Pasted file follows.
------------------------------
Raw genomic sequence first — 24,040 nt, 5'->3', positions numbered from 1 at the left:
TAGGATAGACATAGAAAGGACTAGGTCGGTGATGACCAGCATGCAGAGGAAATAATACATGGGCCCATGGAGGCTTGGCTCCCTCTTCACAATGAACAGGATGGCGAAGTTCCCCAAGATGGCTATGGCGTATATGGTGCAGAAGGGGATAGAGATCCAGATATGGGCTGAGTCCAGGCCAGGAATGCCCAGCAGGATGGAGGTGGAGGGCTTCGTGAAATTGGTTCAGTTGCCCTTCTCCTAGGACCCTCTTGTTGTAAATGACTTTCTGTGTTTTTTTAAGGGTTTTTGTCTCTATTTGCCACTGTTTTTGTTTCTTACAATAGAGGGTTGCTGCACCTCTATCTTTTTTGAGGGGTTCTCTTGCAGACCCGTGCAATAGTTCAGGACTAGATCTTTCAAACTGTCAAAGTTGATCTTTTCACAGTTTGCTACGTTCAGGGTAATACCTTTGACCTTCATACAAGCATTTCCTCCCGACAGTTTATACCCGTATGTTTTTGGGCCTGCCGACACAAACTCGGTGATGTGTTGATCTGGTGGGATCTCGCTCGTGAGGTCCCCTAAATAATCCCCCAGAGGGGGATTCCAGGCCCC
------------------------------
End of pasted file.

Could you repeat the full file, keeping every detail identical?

Raw genomic sequence first — 24,040 nt, 5'->3', positions numbered from 1 at the left:
TAGGATAGACATAGAAAGGACTAGGTCGGTGATGACCAGCATGCAGAGGAAATAATACATGGGCCCATGGAGGCTTGGCTCCCTCTTCACAATGAACAGGATGGCGAAGTTCCCCAAGATGGCTATGGCGTATATGGTGCAGAAGGGGATAGAGATCCAGATATGGGCTGAGTCCAGGCCAGGAATGCCCAGCAGGATGGAGGTGGAGGGCTTCGTGAAATTGGTTCAGTTGCCCTTCTCCTAGGACCCTCTTGTTGTAAATGACTTTCTGTGTTTTTTTAAGGGTTTTTGTCTCTATTTGCCACTGTTTTTGTTTCTTACAATAGAGGGTTGCTGCACCTCTATCTTTTTTGAGGGGTTCTCTTGCAGACCCGTGCAATAGTTCAGGACTAGATCTTTCAAACTGTCAAAGTTGATCTTTTCACAGTTTGCTACGTTCAGGGTAATACCTTTGACCTTCATACAAGCATTTCCTCCCGACAGTTTATACCCGTATGTTTTTGGGCCTGCCGACACAAACTCGGTGATGTGTTGATCTGGTGGGATCTCGCTCGTGAGGTCCCCTAAATAATCCCCCAGAGGGGGATTCCAGGCCCC